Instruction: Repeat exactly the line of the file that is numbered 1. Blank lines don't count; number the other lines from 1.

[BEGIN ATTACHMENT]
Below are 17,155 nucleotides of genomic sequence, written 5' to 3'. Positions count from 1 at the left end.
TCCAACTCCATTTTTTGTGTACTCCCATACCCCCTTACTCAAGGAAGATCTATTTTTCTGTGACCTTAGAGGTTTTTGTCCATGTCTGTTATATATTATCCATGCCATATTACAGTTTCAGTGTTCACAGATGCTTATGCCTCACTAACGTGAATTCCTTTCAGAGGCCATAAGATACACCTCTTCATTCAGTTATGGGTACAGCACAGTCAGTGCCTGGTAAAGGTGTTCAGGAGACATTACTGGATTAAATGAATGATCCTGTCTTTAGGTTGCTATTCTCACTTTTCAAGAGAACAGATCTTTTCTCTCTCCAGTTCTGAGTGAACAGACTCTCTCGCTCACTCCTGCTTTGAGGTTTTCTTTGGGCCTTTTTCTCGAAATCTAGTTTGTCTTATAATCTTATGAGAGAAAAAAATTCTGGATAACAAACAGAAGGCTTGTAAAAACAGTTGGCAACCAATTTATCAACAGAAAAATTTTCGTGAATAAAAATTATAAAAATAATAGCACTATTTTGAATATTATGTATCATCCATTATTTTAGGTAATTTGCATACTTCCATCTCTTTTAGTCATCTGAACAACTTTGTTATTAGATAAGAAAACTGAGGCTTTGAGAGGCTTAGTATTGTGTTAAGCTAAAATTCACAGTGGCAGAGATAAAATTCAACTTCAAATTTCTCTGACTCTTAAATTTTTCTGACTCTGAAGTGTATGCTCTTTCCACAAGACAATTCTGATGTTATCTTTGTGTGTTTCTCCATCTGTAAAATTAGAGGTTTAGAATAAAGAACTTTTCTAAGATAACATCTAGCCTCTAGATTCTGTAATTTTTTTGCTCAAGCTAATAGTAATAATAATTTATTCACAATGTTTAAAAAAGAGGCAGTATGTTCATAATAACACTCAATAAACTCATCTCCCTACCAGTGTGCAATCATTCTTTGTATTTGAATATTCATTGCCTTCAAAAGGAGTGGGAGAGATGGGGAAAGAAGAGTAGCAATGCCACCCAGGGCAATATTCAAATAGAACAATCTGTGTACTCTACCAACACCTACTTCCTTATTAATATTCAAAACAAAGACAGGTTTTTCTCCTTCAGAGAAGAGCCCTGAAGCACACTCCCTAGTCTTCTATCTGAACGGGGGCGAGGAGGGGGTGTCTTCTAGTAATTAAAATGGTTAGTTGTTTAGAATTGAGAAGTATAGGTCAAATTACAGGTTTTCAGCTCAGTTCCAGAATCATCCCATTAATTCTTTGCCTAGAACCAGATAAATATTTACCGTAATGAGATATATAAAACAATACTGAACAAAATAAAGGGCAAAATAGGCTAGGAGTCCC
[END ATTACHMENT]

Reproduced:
Below are 17,155 nucleotides of genomic sequence, written 5' to 3'. Positions count from 1 at the left end.